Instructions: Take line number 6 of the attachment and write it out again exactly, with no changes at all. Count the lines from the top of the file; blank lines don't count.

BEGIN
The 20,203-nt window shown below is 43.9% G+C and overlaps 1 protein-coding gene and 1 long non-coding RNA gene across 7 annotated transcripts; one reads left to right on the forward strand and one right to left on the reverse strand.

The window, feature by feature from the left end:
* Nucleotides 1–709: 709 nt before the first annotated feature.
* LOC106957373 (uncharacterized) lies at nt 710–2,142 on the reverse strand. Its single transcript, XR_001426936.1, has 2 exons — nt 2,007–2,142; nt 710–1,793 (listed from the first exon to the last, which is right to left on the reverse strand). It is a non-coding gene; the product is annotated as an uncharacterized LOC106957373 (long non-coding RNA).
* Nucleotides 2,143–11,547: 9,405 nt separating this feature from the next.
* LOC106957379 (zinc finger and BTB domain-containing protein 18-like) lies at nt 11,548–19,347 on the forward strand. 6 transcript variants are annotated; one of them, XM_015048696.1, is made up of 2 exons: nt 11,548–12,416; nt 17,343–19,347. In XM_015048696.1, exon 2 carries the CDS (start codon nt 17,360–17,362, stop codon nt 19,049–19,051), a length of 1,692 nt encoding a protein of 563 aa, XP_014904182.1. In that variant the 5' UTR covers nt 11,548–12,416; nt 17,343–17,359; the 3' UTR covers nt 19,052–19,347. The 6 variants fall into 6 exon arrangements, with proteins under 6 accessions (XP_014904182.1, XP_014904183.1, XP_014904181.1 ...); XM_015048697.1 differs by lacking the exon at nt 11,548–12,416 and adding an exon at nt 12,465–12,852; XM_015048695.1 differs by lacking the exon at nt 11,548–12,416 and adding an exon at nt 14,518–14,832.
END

* LOC106957379 (zinc finger and BTB domain-containing protein 18-like) lies at nt 11,548–19,347 on the forward strand. 6 transcript variants are annotated; one of them, XM_015048696.1, is made up of 2 exons: nt 11,548–12,416; nt 17,343–19,347. In XM_015048696.1, exon 2 carries the CDS (start codon nt 17,360–17,362, stop codon nt 19,049–19,051), a length of 1,692 nt encoding a protein of 563 aa, XP_014904182.1. In that variant the 5' UTR covers nt 11,548–12,416; nt 17,343–17,359; the 3' UTR covers nt 19,052–19,347. The 6 variants fall into 6 exon arrangements, with proteins under 6 accessions (XP_014904182.1, XP_014904183.1, XP_014904181.1 ...); XM_015048697.1 differs by lacking the exon at nt 11,548–12,416 and adding an exon at nt 12,465–12,852; XM_015048695.1 differs by lacking the exon at nt 11,548–12,416 and adding an exon at nt 14,518–14,832.